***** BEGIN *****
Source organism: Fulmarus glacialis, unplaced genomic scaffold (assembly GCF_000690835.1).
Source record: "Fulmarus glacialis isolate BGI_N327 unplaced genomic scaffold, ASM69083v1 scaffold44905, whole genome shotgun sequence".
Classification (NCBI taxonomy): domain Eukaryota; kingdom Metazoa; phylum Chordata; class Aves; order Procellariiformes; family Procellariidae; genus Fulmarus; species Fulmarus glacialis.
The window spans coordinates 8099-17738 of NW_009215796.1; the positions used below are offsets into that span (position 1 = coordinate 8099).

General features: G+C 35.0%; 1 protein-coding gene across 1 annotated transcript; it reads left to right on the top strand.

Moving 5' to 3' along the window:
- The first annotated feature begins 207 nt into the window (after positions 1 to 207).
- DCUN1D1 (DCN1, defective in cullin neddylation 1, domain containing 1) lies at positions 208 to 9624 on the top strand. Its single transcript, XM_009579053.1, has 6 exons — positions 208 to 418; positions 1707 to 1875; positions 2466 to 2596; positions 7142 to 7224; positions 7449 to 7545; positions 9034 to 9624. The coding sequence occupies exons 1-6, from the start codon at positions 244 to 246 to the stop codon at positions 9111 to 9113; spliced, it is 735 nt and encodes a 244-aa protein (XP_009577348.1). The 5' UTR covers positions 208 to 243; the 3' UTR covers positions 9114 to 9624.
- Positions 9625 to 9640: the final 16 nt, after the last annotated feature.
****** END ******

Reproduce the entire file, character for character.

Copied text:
Source organism: Fulmarus glacialis, unplaced genomic scaffold (assembly GCF_000690835.1).
Source record: "Fulmarus glacialis isolate BGI_N327 unplaced genomic scaffold, ASM69083v1 scaffold44905, whole genome shotgun sequence".
Classification (NCBI taxonomy): domain Eukaryota; kingdom Metazoa; phylum Chordata; class Aves; order Procellariiformes; family Procellariidae; genus Fulmarus; species Fulmarus glacialis.
The window spans coordinates 8099-17738 of NW_009215796.1; the positions used below are offsets into that span (position 1 = coordinate 8099).

General features: G+C 35.0%; 1 protein-coding gene across 1 annotated transcript; it reads left to right on the top strand.

Moving 5' to 3' along the window:
- The first annotated feature begins 207 nt into the window (after positions 1 to 207).
- DCUN1D1 (DCN1, defective in cullin neddylation 1, domain containing 1) lies at positions 208 to 9624 on the top strand. Its single transcript, XM_009579053.1, has 6 exons — positions 208 to 418; positions 1707 to 1875; positions 2466 to 2596; positions 7142 to 7224; positions 7449 to 7545; positions 9034 to 9624. The coding sequence occupies exons 1-6, from the start codon at positions 244 to 246 to the stop codon at positions 9111 to 9113; spliced, it is 735 nt and encodes a 244-aa protein (XP_009577348.1). The 5' UTR covers positions 208 to 243; the 3' UTR covers positions 9114 to 9624.
- Positions 9625 to 9640: the final 16 nt, after the last annotated feature.